UK: Export Ban: Court Construes FOSFA 201 Prohibition And Default Clauses

Last Updated: 12 March 2013
Article by Stuart Shepherd and Reema Shour

Novasen S.A. v. Alimenta S.A [2013] EWHC 345 (Comm)

The parties here entered into a contract for the sale of Senegalese crude groundnut oil in bulk. Before the goods were shipped, a Senegalese government prohibition on export that applied to this commodity was declared. This stayed in force for just over two months. The Sellers immediately notified the Buyers of the prohibition in accordance with the FOSFA 201 Prohibition clause incorporated into the sale contract, the result of which was that the shipment period was automatically extended by 30 days. At the same time however, the Sellers also purported to terminate the sale contract on the grounds of the prohibition. The Buyers declared this to be an anticipatory repudiatory breach of contract which they accepted as bringing the contract to an end and sought damages. The Sellers argued that the Buyers had suffered no loss because, pursuant to the Prohibition clause, the contract would, in any event, have come to an end without any liability on the Sellers' part after the 30 day extension had expired. The FOSFA Board of Appeal disagreed and held that, by terminating the contract prematurely, the Sellers had deprived themselves of the right to rely on the potential automatic cancellation of the contract without any liability on their part, under the provisions of the Prohibition Clause. The Board awarded the Buyers default damages at the difference between the contract price and the market price as at the date of the termination. The Commercial Court has now allowed the Sellers' appeal, finding that the Default clause in the contract placed a ceiling on the recoverable damages and conferred no right to recover damages if no loss had been suffered.

The sale contract

The sale contract incorporated the terms of FOSFA Contract 201, a standard set of CIF terms for the sale of African crude groundnut oil. The two relevant clauses, the Prohibition and Default clauses, read as follows:

"22. PROHIBITION: In the event, during the contract shipment period, of prohibition of export or any other executive or legislative act by or on behalf of the Government of the country of origin or of the territory where the port/s of shipment named herein is/are situate, or of blockade or hostilities, restricting export, whether partially or otherwise, any such restriction shall be deemed by both parties to apply to this contract and to the extent of such total or partial restriction to prevent fulfilment whether by shipment or by any other means whatsoever and to that extent this contract or any unfulfilled portion thereof shall be extended by 30 days.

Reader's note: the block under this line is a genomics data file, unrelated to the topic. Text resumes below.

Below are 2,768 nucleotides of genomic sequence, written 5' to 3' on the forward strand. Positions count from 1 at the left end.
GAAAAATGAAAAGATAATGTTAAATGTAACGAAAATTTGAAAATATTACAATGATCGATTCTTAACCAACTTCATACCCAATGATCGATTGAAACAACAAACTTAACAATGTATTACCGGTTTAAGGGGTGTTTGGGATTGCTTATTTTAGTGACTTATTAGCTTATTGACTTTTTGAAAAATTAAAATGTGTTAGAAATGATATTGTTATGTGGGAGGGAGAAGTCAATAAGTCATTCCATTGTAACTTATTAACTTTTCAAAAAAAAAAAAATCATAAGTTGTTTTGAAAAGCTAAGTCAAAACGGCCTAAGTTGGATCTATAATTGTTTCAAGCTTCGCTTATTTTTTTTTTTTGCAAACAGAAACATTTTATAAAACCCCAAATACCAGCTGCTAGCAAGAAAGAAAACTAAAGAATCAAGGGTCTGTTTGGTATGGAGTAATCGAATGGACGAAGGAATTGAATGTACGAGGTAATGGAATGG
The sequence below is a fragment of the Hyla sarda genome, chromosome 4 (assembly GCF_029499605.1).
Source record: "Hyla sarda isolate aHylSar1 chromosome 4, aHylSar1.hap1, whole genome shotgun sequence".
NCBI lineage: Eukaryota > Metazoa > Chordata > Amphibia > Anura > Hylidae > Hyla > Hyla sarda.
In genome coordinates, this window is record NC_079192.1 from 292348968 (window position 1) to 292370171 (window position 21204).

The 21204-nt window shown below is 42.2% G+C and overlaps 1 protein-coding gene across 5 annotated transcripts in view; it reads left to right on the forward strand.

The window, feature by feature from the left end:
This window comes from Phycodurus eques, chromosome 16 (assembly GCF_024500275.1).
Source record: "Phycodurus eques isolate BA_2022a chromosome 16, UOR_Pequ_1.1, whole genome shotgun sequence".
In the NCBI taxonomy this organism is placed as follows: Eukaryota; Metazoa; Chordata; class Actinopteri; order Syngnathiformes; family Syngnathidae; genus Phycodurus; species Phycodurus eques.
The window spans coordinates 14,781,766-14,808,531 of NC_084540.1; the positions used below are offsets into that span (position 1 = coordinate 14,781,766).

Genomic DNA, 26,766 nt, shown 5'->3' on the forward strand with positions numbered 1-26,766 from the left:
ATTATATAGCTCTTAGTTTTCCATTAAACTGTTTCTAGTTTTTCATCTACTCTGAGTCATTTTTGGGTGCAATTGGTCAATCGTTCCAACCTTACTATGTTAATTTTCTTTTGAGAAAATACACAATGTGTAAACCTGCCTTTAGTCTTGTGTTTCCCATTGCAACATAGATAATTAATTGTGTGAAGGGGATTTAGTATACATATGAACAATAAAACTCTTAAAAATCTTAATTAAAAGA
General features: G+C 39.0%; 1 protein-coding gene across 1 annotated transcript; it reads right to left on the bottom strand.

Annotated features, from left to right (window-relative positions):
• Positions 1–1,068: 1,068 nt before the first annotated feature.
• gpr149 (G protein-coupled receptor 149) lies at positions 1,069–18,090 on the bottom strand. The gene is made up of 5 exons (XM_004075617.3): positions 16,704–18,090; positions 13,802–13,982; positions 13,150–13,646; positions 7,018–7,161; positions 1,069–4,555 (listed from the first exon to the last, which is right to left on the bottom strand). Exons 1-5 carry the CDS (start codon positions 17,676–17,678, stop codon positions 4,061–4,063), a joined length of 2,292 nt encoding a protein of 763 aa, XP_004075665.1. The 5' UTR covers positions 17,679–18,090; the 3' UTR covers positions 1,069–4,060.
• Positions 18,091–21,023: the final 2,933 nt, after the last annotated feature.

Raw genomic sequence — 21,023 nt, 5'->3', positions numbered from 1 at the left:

In the event of shipment within the extended period still proving impossible by reason of any of the causes in this clause, the contract or any unfulfilled part thereof shall be cancelled. Sellers invoking this clause shall advise Buyers with due dispatch. If required, Sellers must produce proof to justify their claim for extension or cancellation under this clause."...

"25. DEFAULT: In default of fulfilment of this contract by either party, the other party at his discretion shall, after giving notice, have the right either to cancel the contract or the right to sell or purchase, as the case may be, against the defaulter who shall on demand make good the loss, if any, on such sale or purchase. If the party liable to pay shall be dissatisfied with the price of such sale or purchase, or if neither of the above rights is exercised, the damages, if any, shall, failing amicable settlement, be determined by arbitration. The damages awarded against the defaulter shall be limited to the difference between the contract price and the actual or estimated market price on the day of default. Damages to be computed on the mean contract quantity. If the arbitrators consider the circumstances of the default justify it they may, at their absolute discretion, award damages on a different quantity and/or award additional damages.

Prior to the last day for making a declaration of shipment a Seller may notify his Buyer of his inability to ship but the date of such notice shall not become the default date without the agreement of the Buyer. If, for any other reason, either party fails to fulfil the contract and is declared to be in default by the other party and default is either agreed between the parties or subsequently found by arbitrators to have occurred, then the day of the default shall, failing amicable settlement, be decided by arbitration."

The background facts

The contract provided for shipment from Senegal between December 2007 and 10 January 2008. This shipment period was, however, held open after 10 January 2008 and was still open when the export ban came into force on 2 April 2008. On that same day, the Sellers notified the Buyers of the prohibition in accordance with the Prohibition clause. This automatically extended the shipment period for 30 days up to 2 May 2008. As it happened, the prohibition was still in force on 2 May 2008 and was not in fact lifted until 6 June 2008. The Sellers did not, however, wait for the 30 day extension to expire before declaring the contract automatically cancelled. Instead, they notified the Buyers that it was cancelled as soon as the export ban came into force.